Wolfowitz Directive Gave Legal Cover to Detainee Experimentation Program
Jason Leopold and Jeffrey Kaye - 10/14/2010
Editor’s Note: When President George W. Bush authorized waterboarding and other forms of torture on “war on terror” detainees, the patterns of abusive treatment and the gauging of physiological responses always had an experimental feel, as if the interrogators were testing how best to break a person’s resistance.
Now, after a seven-month investigation, Jason Leopold and Jeffrey Kaye report that some technical revisions in US government policies on human experimentation created apparent loopholes that allowed the detainees to be used as human guinea pigs for studies in behaviorial modification.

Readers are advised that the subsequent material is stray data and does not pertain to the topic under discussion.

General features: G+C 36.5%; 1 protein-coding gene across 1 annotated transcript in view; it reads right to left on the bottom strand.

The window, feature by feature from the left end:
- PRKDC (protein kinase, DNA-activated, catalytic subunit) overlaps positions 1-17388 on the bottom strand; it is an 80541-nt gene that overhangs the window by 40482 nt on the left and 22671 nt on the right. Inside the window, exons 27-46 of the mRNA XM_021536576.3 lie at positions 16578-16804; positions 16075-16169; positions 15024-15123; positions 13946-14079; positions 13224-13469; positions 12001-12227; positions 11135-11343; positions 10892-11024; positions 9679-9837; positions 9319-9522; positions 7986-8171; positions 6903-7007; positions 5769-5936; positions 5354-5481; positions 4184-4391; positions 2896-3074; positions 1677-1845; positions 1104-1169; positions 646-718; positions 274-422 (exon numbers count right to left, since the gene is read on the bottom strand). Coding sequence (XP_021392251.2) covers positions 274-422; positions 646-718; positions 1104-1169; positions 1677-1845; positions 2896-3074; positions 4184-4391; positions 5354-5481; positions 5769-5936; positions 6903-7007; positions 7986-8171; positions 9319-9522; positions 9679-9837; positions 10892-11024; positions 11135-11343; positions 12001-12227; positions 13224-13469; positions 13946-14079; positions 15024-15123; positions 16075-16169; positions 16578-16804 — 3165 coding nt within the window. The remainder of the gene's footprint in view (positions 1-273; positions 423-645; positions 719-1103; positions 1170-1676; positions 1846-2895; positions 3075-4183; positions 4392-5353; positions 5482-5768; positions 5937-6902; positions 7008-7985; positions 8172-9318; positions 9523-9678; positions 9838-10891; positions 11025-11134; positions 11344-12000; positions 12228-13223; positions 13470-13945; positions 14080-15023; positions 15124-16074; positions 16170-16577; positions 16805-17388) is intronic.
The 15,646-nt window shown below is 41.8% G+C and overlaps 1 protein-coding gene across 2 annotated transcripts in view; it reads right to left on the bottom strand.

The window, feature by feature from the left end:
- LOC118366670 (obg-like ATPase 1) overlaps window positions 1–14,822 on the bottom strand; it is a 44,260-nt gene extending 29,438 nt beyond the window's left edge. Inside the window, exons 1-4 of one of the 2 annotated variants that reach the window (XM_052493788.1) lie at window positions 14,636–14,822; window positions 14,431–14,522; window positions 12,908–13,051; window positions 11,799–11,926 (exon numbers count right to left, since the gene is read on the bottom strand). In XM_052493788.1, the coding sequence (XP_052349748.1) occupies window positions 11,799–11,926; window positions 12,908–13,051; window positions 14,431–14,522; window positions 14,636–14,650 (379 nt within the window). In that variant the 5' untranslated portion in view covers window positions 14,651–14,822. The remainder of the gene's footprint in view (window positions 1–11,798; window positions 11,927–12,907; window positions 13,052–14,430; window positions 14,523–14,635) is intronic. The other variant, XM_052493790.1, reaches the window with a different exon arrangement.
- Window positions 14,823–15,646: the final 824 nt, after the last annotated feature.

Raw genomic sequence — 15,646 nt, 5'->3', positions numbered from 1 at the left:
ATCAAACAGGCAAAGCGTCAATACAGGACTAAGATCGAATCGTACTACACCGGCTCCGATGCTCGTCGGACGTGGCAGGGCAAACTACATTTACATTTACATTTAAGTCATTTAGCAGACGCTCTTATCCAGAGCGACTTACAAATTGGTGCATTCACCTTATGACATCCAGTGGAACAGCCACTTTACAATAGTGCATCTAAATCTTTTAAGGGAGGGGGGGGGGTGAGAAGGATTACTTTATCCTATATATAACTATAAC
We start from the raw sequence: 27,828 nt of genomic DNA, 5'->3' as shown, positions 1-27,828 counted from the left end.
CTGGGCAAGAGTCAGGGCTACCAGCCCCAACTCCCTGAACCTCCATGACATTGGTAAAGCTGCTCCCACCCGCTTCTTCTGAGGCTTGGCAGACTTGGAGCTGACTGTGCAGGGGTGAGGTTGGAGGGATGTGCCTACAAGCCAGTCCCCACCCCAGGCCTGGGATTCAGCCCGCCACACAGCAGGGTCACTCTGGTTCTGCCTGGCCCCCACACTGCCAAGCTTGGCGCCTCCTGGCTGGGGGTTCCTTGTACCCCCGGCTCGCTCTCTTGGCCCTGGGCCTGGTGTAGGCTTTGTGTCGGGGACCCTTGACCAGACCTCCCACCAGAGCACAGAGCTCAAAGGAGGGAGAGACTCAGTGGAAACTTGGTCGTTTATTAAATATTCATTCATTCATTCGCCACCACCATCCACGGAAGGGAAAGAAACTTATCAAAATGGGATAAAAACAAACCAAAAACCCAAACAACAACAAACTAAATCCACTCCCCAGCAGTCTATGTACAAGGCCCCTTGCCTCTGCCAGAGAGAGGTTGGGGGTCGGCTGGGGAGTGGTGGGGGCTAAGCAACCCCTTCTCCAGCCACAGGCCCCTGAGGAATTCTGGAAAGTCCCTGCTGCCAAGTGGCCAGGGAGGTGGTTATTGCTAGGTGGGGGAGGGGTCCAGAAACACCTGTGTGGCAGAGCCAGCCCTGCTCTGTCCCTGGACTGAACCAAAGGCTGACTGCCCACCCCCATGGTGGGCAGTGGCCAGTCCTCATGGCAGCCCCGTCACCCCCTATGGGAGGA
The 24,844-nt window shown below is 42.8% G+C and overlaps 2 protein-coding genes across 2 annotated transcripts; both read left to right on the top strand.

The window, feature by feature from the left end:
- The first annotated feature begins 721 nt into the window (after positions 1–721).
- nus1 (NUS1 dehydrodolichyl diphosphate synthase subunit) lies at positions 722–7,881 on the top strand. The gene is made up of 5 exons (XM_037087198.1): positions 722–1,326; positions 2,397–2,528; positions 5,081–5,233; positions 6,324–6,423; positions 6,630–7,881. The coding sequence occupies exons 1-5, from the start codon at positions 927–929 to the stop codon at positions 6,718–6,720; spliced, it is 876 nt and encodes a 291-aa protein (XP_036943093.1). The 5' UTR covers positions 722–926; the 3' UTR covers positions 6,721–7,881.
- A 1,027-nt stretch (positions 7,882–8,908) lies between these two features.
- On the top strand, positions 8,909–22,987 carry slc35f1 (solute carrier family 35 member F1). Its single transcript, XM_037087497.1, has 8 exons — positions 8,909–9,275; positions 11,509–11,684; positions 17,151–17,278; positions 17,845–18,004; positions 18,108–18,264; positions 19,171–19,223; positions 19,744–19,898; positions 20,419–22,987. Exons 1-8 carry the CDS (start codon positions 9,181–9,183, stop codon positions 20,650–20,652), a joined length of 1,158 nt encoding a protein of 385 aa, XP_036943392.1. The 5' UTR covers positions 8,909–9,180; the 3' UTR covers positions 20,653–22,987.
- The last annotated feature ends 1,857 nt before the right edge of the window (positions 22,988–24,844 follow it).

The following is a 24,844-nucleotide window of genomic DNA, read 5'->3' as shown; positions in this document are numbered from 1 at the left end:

In 2002, as the Bush administration was turning to torture and other brutal techniques for interrogating “war on terror” detainees, Deputy Defense Secretary Paul Wolfowitz loosened rules against human experimentation, an apparent recognition of legal problems regarding the novel strategies for extracting and evaluating information from the prisoners.
Wolfowitz issued a little-known directive on March 25, 2002, about a month after President George W. Bush stripped the detainees of traditional prisoner-of-war protections under the Geneva Conventions. Bush labeled them “unlawful enemy combatants” and authorized the CIA and the Department of Defense (DoD) to undertake brutal interrogations.